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Abu Dhabi, UAESaturday 15 December 2018

Rotana Jet expands fleet and looks to more long-haul flights

The airline, which operates out of Al Bateen Executive Airport, expects to add a 50-seat Embraer 145 by April and a 120-seat Airbus 319 by June.

Rotana Jet is expanding its fleet as the company eyes long-haul flights from its base in Abu Dhabi.

The airline, which operates out of Al Bateen Executive Airport, expects to add a 50-seat Embraer 145 by April and a 120-seat Airbus 319 by June.

While the Embraer jet will connect short-haul destinations, the Airbus jet will help Rotana to add longer flights, extending its reach beyond the Arabian Gulf and into North Africa and the subcontinent.

The route expansion is expected to start in May. Rotana currently has six passenger and cargo aircraft in its fleet.

Established in 2011, the airline started its international service last June flying to the Omani city of Salalah, and later added Bahrain and Muscat. It now flies four times a week to those destinations.

In the UAE, Rotana connects Sir Bani Yas Island, Dubai and Fujairah from the capital, and flies between Dubai and Sir Bani Yas

“There is quite a lot of potential in the market,” said Rajendran Vellapalath, Rotana’s chief commercial and planning director. “Abu Dhabi as a destination is growing in popularity and there are quite a lot of projects here that require quite a lot of transportation.”

In the domestic sector, nearly half the carrier’s passengers are business executives, a quarter tourists and the rest daily commuters.

While around 75 per cent of its seats are occupied on the average domestic flight, the load factor rises to 80 per cent for international flights.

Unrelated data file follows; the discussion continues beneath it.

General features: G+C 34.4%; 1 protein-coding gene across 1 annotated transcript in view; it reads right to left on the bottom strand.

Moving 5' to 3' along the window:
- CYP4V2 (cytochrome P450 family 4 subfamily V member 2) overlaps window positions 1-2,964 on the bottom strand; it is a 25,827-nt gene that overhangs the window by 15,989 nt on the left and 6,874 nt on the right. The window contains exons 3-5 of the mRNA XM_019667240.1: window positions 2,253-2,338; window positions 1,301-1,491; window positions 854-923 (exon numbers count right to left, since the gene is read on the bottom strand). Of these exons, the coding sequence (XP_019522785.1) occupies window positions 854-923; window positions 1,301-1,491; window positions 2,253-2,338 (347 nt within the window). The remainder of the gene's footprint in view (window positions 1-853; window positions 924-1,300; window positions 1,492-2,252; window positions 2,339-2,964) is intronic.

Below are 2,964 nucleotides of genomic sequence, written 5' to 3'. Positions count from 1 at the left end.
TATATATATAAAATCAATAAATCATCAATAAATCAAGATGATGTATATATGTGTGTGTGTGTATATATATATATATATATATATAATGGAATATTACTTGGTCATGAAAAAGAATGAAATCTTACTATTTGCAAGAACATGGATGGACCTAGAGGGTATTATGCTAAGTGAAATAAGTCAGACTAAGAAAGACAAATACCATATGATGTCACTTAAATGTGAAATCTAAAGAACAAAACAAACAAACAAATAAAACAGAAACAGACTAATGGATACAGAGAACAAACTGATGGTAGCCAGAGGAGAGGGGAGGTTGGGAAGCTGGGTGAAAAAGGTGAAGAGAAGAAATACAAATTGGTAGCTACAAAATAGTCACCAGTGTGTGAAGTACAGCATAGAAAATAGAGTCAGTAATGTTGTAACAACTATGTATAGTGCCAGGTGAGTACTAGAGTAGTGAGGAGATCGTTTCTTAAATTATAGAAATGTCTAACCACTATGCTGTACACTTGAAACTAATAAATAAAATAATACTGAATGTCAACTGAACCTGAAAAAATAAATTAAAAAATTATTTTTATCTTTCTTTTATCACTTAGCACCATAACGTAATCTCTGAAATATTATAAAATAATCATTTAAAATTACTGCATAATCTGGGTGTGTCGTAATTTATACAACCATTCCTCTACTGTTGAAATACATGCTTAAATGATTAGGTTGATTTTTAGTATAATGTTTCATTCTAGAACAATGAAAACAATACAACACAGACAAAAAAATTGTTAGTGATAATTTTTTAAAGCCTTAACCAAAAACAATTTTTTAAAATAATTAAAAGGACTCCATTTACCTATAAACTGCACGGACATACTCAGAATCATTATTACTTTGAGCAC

The airline is also looking at flying to Ras Al Khaimah, Mr Vellapalath said, adding that the grounding of RAK Airways did not have any effect for Rotana as the two companies’ markets did not overlap.

Eastern Express was another airline that had planned to connect emirates, such as Abu Dhabi to Fujairah. It ran into regulatory hurdles last year.

Apart from big players such as Emirates Airline and Etihad, as well as low-cost airlines such as flydubai and Air Arabia, there is room for one more UAE airline that flies overseas, said Mr Vellapalath.

“Why not? We are a low-cost operation and have low fares and it’s sustainable.”

Rotana’s round-trip fare from the Al Bateen airport to Sir Bani Yas Island is Dh500, while a round-trip fare to Salalah is Dh600.

It is “difficult for a carrier flying smaller jets to try and muscle in when there is so much capacity available from existing carriers as well as competitive product and pricing,” said John Strickland, the director of London-based JLS Consulting.

“The economics of smaller aircraft are challenging, costs per seat are high and many passengers are motivated by low fares, the two don’t go together. There is a need to find a niche of customers who are willing to pay more for convenience and service, this is something Rotana has tried to do.”

ssahoo@thenational.ae